S:  I’m enjoying the enigmatic Jonesy for his blues and his connection to religion, while I’m also very engaged by the tough girl, Marla Kennedy.  It seems like Jonesy’s trying to be aloof and tough, not trying to get too attached, but he’s taken sort of an instant liking to Birdy.  Meanwhile, Birdy cannot seem to make out Marla or Jonesy’s motives or personalities yet, which is probably the nature of war and how it makes people want to remain as removed from others as possible to avoid the unavoidable loss they will feel if someone dies.  So far, the interactions between the characters are believable given the situation and what’s expected of them.  I really enjoy how Myers pinpoints reactions with body language as well as dialogue, like when Jonesy’s hand is twitching and Birdy’s just staring at the dead boy.

If you have discussion questions for the first section, we’d love to hear them.  Post here or on your own blog.  We’d love to read your thoughts….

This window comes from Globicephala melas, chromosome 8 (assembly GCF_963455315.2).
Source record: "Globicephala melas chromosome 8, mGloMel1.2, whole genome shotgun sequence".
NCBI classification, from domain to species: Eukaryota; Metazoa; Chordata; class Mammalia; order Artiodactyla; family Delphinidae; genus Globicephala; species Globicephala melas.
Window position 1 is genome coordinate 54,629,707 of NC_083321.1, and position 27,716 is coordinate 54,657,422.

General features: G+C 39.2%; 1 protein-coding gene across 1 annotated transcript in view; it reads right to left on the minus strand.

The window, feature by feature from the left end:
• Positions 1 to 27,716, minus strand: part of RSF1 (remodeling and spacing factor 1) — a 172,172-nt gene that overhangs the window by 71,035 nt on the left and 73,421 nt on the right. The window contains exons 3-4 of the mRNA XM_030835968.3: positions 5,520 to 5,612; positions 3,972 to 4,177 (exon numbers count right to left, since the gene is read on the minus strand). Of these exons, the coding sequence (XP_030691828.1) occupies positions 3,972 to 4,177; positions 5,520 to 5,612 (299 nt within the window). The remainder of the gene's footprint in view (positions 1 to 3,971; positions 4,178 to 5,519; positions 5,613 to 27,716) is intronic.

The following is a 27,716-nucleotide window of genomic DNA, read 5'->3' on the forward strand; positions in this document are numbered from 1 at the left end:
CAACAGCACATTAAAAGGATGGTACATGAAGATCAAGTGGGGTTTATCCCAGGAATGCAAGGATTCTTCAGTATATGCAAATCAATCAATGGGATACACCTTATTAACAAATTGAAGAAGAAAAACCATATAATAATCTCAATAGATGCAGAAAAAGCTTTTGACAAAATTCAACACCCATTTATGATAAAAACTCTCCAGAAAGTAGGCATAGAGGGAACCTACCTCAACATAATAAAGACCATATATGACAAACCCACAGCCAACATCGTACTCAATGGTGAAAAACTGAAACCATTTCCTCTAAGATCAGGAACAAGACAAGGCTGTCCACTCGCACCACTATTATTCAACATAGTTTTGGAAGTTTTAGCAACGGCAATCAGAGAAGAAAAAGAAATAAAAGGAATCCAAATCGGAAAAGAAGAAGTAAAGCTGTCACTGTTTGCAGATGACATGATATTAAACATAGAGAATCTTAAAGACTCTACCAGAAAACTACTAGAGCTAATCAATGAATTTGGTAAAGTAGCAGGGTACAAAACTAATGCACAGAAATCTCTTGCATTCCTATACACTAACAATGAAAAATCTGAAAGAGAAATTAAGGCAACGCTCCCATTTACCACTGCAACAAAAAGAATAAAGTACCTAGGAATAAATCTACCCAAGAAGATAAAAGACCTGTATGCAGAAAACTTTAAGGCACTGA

February Read-a-Long of Sunrise Over Fallujah by Walter Dean Myers

As part of the War Through The Generations 2014 Reading Challenge with a Twist, we’ll be hosting a read-a-long for the Gulf Wars (Gulf War/Operation Desert Storm and Iraq War/Operation Iraqi Freedom).

In February, we’ll be reading Sunrise Over Fallujah by Walter Dean Myers, which is about Operation Iraqi Freedom.

Discussion questions will be posted on Friday for the designated chapters.  As there are no chapter numbers, we’ll have to use approximate page numbers.

Here’s the reading schedule and discussion dates:

  • Friday, Feb. 7:  Pgs. 1-86 (ends with “I don’t mind, though.”
  • Friday, Feb. 14: Pgs. 87-152 (begins with “April 12, 2003″; ends with “nothing over here.”)